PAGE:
The ESV has its roots in the discussions that took place back in 1997 at the Focus on the Family headquarters in Colorado regarding the controversy over the proposed inclusive-language revisions to the NIV. An agreement was reached in 1998 with the National Council of Churches to use the text of the RSV as the basis for a new translation.

The preface to the ESV claims that “each word and phrase in the ESV has been carefully weighed against the original Hebrew, Aramaic, and Greek, to ensure the fullest accuracy and clarity and to avoid under-translating or overlooking any nuance of the original text.” The ESV seeks to “capture the echoes and overtones of meaning that are so abundantly present in the original texts” and to “carry over every possible nuance of meaning in the original words of Scripture into our own language.”

There are three areas addressed in the preface to the ESV that are the direct result of criticisms leveled at many recent modern versions.

  1. First, the ESV claims to be “an ‘essentially literal’ translation that seeks as far as possible to capture the precise wording of the original text and the personal style of each Bible writer.” The preface openly criticizes the “thought-for-thought” instead of “word-for-word” translation philosophy of the NIV and other translations.
  2. Second, the ESV “carries forward classic translation principles in its literary style.” This refers to the retaining of theological terminology—words like grace, faith, justification, sanctification, redemption, regeneration, reconciliation, and propitiation. As was pointed out earlier, the RSV had removed words like propitiation from the Bible.
  3. And third, the ESV has as its goal, in regards to gender language, to “render literally what is in the original.” This means that although “anyone” might replace “any man” and “people” might replace “men” where there are no words corresponding to “man” and “men” in the original languages, the words man and men are “retained where a male meaning component is part of the original Greek or Hebrew.” The use of the generic “he” is usually retained “because this is consistent with similar usage in the original languages.”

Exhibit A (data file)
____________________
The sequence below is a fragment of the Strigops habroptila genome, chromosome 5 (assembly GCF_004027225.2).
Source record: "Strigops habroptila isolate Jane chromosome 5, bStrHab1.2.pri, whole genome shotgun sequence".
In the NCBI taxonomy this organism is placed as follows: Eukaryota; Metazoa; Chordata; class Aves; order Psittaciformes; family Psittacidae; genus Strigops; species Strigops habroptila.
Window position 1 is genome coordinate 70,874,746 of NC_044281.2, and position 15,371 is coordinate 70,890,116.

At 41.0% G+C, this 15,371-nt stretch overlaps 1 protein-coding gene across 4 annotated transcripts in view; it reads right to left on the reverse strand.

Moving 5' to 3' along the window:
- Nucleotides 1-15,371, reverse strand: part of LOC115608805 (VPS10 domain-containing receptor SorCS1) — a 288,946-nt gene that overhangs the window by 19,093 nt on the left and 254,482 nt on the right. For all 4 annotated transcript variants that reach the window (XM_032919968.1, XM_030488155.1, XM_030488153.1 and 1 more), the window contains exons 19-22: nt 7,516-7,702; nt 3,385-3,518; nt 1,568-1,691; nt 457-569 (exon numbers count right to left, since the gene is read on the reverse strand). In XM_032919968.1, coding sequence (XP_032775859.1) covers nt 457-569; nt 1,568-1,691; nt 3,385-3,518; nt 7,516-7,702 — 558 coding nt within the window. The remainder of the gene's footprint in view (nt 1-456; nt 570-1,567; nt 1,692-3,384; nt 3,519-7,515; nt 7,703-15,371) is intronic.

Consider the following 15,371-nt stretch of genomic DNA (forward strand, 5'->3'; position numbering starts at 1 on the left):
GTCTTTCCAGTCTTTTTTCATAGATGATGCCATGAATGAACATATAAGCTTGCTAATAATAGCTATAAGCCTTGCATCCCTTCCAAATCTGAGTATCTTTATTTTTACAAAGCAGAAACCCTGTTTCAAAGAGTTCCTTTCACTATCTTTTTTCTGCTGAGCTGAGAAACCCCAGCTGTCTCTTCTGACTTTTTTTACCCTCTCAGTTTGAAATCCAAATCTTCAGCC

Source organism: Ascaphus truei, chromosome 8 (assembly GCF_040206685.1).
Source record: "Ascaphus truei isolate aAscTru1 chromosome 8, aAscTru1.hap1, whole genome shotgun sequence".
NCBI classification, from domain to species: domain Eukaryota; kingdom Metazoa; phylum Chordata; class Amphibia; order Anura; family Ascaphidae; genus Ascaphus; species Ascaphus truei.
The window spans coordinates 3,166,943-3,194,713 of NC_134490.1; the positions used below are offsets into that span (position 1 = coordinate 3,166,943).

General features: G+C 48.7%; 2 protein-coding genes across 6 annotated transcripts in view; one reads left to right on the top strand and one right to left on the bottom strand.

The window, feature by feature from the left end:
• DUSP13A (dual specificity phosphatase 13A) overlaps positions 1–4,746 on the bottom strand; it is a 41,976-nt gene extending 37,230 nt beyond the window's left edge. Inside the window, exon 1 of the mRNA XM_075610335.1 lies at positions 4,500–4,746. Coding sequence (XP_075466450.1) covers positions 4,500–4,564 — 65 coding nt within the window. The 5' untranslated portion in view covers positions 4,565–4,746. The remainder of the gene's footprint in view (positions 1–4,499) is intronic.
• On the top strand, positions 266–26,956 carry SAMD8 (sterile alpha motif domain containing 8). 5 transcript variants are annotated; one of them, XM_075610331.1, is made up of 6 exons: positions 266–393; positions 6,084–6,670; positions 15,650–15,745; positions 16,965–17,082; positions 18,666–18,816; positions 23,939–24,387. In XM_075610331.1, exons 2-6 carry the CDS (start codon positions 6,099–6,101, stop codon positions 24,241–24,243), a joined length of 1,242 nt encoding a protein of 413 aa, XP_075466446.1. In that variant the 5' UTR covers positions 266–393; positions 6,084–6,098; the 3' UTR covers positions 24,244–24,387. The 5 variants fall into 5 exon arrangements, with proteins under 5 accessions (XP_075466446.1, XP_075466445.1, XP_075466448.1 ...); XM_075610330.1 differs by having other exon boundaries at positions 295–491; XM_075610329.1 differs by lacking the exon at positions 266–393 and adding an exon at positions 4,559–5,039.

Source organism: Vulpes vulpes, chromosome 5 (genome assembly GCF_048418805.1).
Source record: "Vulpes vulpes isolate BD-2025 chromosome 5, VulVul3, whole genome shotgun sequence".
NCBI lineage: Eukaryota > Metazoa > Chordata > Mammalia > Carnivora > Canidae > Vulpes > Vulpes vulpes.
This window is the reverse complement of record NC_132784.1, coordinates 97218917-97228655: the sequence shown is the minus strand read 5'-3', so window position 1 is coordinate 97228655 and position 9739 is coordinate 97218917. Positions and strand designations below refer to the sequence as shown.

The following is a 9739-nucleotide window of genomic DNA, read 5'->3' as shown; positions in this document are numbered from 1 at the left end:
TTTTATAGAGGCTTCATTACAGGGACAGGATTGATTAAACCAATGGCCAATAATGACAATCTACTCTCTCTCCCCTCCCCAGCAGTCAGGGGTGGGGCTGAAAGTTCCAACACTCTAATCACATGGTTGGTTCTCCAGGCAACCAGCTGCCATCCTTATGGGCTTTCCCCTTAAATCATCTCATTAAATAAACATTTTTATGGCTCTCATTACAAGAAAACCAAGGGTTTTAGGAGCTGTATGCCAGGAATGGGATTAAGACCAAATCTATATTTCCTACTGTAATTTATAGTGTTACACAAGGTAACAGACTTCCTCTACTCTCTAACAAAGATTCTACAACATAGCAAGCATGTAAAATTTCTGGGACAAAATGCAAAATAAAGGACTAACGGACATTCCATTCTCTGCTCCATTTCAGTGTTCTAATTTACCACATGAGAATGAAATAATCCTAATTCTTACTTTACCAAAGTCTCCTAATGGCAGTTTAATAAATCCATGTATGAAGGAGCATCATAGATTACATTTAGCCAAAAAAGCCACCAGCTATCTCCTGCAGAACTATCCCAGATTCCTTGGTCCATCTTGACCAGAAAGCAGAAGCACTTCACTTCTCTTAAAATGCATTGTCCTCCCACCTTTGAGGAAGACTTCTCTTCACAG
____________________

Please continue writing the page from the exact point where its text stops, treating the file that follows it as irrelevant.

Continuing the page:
.. The publisher, Crossway Books, has assembled an impressive translation team. The advisory council includes well-known personalities like Max Lucado, Paige Patterson, Carl Henry, Timothy George, R. C. Sproul, Joseph Stowell, Joni Eareckson Tada, and John Walvoord (now deceased). The Translation Review Scholars were chosen to review selected books of the Old or New Testament based on their special expertise. This group includes Daniel Block and Thomas Schreiner of Southern Baptist Theological Seminary, Craig Blomberg of Denver Seminary, Darrell Bock and Daniel Wallace of Dallas Theological Seminary, Moises Silva of Gordon-Conwell Theological Seminary, Daniel Gard of Concordia Theological Seminary, Robert Gordon of Cambridge University, and Scott Hafemann of Wheaton College. The Translation Oversight Committee, which was responsible for the final review and approval of the ESV, includes J. I. Packer (the general editor of the entire project), Robert and William Mounce, Vern Poythress, R. Kent Hughes, Wayne Grudem, and Paul House.